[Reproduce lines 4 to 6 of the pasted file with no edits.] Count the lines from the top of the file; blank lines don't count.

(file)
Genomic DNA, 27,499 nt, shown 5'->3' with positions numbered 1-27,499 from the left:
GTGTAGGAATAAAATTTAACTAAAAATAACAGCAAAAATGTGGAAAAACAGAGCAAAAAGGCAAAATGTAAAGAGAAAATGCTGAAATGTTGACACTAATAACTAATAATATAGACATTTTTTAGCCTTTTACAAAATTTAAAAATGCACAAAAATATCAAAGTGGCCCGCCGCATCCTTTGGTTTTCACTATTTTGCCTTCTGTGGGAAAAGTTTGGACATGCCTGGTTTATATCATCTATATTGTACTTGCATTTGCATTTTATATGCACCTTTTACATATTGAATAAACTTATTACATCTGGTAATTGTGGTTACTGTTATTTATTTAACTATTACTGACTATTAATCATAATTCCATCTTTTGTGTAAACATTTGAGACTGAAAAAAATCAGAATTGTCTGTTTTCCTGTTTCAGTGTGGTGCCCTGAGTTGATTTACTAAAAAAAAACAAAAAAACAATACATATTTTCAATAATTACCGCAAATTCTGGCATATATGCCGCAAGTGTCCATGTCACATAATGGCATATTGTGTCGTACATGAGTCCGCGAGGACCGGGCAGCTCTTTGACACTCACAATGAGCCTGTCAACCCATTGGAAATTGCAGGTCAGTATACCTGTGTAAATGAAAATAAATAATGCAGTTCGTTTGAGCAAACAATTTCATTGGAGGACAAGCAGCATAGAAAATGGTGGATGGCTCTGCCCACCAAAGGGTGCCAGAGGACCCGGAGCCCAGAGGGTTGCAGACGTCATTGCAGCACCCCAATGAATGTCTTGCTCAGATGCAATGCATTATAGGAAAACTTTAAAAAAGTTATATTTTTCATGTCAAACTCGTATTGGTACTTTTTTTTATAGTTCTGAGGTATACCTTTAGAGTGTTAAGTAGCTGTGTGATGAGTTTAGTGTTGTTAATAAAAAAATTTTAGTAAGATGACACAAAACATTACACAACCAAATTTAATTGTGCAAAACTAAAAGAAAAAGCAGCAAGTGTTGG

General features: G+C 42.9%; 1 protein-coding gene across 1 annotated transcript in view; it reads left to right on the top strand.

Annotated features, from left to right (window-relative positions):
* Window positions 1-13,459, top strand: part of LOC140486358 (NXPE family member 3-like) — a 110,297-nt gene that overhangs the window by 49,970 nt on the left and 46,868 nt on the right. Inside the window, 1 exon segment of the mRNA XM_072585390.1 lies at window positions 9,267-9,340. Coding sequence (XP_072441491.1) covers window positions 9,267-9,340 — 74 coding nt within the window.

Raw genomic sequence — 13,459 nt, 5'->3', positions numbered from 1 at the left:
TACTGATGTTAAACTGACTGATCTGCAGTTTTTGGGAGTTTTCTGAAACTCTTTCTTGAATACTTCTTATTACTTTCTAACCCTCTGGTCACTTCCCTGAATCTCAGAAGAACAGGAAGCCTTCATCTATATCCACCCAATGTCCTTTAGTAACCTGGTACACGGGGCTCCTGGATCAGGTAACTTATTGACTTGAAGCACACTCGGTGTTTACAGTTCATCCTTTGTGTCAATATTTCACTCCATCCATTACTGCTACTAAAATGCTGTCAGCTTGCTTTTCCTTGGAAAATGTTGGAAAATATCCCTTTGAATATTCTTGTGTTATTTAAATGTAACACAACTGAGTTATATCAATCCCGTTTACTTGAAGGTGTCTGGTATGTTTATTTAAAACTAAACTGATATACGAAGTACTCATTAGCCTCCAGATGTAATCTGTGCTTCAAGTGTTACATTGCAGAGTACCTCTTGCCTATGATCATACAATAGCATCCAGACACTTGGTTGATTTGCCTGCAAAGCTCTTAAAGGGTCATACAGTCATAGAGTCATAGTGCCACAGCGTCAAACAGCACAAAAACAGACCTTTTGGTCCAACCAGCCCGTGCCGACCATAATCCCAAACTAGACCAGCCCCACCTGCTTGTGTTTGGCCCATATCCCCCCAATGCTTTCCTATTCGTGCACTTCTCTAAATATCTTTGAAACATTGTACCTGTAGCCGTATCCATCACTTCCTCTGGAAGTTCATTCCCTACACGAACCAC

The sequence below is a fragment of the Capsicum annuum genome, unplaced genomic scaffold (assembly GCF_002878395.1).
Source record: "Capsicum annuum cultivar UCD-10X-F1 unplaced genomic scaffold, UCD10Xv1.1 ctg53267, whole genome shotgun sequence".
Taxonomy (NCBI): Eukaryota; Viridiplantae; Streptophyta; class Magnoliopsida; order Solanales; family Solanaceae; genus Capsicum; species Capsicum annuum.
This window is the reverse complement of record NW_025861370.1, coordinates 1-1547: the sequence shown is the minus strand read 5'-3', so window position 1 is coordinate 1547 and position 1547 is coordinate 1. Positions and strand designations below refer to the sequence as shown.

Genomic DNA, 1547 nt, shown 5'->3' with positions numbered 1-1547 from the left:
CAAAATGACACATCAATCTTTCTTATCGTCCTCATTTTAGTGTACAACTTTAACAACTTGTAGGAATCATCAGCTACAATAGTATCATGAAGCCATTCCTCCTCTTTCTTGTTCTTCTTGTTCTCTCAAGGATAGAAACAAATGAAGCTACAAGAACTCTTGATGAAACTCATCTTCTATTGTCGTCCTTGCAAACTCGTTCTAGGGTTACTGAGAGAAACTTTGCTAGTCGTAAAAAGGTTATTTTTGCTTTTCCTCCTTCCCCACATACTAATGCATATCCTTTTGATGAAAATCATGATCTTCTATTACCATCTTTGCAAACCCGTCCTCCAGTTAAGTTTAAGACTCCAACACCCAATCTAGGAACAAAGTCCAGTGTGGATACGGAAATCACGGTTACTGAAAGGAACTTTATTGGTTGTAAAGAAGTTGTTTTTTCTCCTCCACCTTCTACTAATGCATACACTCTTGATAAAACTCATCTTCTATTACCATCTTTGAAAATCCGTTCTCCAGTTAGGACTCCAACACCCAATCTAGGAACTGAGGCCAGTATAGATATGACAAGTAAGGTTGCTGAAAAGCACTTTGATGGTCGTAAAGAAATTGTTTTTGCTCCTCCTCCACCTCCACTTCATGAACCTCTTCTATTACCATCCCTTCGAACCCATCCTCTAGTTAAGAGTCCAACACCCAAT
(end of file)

Annotated features, from left to right (window-relative positions):
* Window positions 1-13,459, top strand: part of LOC140486358 (NXPE family member 3-like) — a 110,297-nt gene that overhangs the window by 49,970 nt on the left and 46,868 nt on the right. Inside the window, 1 exon segment of the mRNA XM_072585390.1 lies at window positions 9,267-9,340. Coding sequence (XP_072441491.1) covers window positions 9,267-9,340 — 74 coding nt within the window.

Raw genomic sequence — 13,459 nt, 5'->3', positions numbered from 1 at the left: